Bases are the face of the United States globally far more than diplomats, reflecting the dangerous, longstanding militarization of foreign policy: the 750 bases abroad are nearly three times the number (276) of U.S. embassies, consulates, and missions worldwide. While a few other countries maintain foreign bases on other nations’ lands, the United States controls the vast majority. The United Kingdom, France, Russia, Turkey, and a few other countries likely have around 200 foreign bases combined. China has five foreign installations (plus bases in Tibet).

Bases abroad also raise geopolitical and military tensions, encouraging countries like China, Russia, Iran, and North Korea to boost their own military spending (and foreign base construction) when encircled by U.S. bases. How would U.S. leaders respond if China or Russia were to build a single base near a U.S. border?  

As our new QI report and bases list show, U.S. installations are blocking the spread of democracy in at least 38 non-democratic countries and colonies. Bases in the U.S. colonies (“territories”) of Puerto Rico, Guam, the Northern Mariana Islands, American Samoa, and the U.S. Virgin Islands have helped perpetuate their colonial relationship with the rest of the United States.

Bases abroad frequently cause significant environmental damage, harming and angering locals. Deadly accidents and crimes by U.S. military personnel, including rapes and murders, coupled with occupying other people’s lands also contribute to generating understandable protest and damaging the reputation of the United States. While the vast majority of protest is nonviolent, one of Osama bin Laden’s justifications for al Qaeda’s 9/11 attacks was the U.S. military presence in the Muslim holy land of Saudi Arabia.

Some will say the United States must maintain hundreds of bases overseas to keep the peace and make the United States and the world safer by deterring enemies. To that I say: Prove it. They can’t. There is no conclusive evidence showing that U.S. bases overseas are an effective and strategically useful deterrent. Meanwhile, the last 20 years of endless war show how foreign bases have made it easier for U.S. leaders to launch and wage disastrous wars of aggression, like those in Afghanistan, Iraq, Yemen, Somalia, Libya, and 20 other countries where U.S. troops have deployed into combat.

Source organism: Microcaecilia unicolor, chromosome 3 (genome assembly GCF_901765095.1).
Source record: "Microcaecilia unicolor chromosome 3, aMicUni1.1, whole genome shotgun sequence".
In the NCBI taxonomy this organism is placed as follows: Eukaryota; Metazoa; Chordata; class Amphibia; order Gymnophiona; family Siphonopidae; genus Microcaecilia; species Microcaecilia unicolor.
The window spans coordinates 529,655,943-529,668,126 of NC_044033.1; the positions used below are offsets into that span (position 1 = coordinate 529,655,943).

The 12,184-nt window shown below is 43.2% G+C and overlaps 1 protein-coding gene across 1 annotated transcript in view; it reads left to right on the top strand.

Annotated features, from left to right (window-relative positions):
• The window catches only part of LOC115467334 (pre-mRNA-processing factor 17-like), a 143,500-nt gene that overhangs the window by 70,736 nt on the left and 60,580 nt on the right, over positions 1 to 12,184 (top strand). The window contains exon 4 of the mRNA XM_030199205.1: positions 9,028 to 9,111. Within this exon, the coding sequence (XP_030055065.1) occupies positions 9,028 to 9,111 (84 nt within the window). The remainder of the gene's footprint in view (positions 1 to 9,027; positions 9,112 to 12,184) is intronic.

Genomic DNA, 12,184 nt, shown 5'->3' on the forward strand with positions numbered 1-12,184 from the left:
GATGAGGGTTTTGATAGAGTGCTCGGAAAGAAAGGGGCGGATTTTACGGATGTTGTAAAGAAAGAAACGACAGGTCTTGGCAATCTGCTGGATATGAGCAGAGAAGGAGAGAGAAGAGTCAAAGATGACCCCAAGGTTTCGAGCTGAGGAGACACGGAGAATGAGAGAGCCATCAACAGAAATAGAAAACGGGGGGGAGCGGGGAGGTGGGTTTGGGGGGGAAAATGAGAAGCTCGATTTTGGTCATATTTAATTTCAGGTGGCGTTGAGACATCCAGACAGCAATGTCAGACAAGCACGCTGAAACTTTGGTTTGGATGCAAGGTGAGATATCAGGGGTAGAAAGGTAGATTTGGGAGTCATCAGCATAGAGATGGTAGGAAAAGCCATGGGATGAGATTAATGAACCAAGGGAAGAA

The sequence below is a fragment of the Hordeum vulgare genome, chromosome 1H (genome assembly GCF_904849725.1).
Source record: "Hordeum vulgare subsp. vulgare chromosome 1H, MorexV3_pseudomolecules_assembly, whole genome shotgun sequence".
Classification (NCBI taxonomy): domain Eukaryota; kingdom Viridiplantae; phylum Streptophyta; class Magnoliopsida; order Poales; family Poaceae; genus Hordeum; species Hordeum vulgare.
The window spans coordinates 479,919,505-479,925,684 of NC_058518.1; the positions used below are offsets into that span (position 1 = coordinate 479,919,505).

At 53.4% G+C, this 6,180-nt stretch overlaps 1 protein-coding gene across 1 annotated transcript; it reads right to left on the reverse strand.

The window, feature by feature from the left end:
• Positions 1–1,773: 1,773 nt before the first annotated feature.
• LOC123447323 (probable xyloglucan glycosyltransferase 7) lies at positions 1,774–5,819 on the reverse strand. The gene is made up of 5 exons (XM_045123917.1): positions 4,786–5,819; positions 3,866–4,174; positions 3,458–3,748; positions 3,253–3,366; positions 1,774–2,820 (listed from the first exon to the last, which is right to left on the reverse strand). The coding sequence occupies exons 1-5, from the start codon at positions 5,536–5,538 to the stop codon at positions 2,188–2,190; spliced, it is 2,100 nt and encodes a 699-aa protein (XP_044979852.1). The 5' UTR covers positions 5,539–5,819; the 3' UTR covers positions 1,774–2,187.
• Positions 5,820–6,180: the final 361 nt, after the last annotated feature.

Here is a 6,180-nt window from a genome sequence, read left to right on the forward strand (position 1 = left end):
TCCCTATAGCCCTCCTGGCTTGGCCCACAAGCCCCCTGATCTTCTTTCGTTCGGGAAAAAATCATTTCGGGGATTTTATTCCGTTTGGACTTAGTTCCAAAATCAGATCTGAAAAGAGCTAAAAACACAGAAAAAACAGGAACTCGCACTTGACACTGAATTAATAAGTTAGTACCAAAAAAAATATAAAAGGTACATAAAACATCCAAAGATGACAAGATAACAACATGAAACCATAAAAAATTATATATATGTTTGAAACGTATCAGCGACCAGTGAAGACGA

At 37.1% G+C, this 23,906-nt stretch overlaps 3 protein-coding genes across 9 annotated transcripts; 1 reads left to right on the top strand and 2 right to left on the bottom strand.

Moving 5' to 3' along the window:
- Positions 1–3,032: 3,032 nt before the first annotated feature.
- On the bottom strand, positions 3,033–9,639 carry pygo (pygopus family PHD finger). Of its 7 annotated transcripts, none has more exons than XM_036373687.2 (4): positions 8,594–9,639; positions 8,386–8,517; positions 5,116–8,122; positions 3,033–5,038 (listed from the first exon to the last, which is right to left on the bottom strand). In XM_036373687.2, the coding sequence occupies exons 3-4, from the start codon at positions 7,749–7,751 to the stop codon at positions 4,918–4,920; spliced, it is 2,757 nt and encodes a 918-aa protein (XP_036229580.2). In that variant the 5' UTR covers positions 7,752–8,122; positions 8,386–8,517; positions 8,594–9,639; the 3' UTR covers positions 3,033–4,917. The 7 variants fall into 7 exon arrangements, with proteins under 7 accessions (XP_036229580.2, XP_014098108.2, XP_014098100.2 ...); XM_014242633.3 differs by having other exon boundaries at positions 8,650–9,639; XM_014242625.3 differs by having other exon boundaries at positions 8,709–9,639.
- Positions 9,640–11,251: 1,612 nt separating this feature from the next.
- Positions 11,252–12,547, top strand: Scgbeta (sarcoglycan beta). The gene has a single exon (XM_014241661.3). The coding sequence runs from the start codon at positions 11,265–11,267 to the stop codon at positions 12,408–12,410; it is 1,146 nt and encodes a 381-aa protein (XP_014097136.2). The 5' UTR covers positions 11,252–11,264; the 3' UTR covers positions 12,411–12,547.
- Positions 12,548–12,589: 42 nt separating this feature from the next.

The Biden administration can still reverse course to close bases abroad and abandon plans to build new ones in places like Australia. Presidents George H.W. Bush, Bill Clinton, and George W. Bush closed hundreds of unnecessary bases in Europe and Asia in the 1990s and 2000s. Congress doesn’t need to be involved in overseas closures given the absence of a Base Realignment and Closure (BRAC) process abroad; however, members should support closing installations overseas to return thousands of military personnel and family members — and their paychecks — to their districts and states. There is considerable excess capacity for returning troops and families at domestic bases.

In contrast to former President Donald Trump’s hasty withdrawal of bases and troops from Syria, Biden can close bases carefully and responsibly, assuring allies, saving money, and building back the U.S. diplomatic presence worldwide. “Draw Down/Build Up” should be the mantra: Draw down the base posture abroad, bring troops and their families home, and build up the country’s diplomatic posture and alliances. Continuing to maintain 750 bases overseas and building new ones in Australia is a frighteningly irresponsible policy that, most frighteningly, is escalating military tensions with China, making what should be an unthinkable war with the nuclear-armed competitor more likely rather than less.  

Photo: max.ku via shutterstock.com